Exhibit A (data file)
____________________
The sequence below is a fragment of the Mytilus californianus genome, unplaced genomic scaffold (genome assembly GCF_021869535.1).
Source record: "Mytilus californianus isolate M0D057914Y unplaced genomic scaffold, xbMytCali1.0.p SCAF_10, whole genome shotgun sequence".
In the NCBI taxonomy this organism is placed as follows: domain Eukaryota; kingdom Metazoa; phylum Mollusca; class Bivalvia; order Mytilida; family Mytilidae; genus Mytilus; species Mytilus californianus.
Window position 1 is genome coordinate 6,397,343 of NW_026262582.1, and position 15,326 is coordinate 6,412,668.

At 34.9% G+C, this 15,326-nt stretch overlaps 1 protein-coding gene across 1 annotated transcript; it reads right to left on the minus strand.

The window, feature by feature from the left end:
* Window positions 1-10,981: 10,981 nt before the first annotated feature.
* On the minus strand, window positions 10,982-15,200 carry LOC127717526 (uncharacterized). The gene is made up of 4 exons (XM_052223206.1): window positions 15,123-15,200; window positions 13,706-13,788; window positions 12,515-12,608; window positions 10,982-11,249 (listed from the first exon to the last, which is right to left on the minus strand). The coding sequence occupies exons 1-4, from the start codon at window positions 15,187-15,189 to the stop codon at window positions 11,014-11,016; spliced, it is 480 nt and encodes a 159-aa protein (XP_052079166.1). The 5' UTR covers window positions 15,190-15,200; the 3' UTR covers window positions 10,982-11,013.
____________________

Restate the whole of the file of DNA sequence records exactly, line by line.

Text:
The sequence below is a fragment of the Mytilus californianus genome, unplaced genomic scaffold (genome assembly GCF_021869535.1).
Source record: "Mytilus californianus isolate M0D057914Y unplaced genomic scaffold, xbMytCali1.0.p SCAF_10, whole genome shotgun sequence".
In the NCBI taxonomy this organism is placed as follows: domain Eukaryota; kingdom Metazoa; phylum Mollusca; class Bivalvia; order Mytilida; family Mytilidae; genus Mytilus; species Mytilus californianus.
Window position 1 is genome coordinate 6,397,343 of NW_026262582.1, and position 15,326 is coordinate 6,412,668.

At 34.9% G+C, this 15,326-nt stretch overlaps 1 protein-coding gene across 1 annotated transcript; it reads right to left on the minus strand.

The window, feature by feature from the left end:
* Window positions 1-10,981: 10,981 nt before the first annotated feature.
* On the minus strand, window positions 10,982-15,200 carry LOC127717526 (uncharacterized). The gene is made up of 4 exons (XM_052223206.1): window positions 15,123-15,200; window positions 13,706-13,788; window positions 12,515-12,608; window positions 10,982-11,249 (listed from the first exon to the last, which is right to left on the minus strand). The coding sequence occupies exons 1-4, from the start codon at window positions 15,187-15,189 to the stop codon at window positions 11,014-11,016; spliced, it is 480 nt and encodes a 159-aa protein (XP_052079166.1). The 5' UTR covers window positions 15,190-15,200; the 3' UTR covers window positions 10,982-11,013.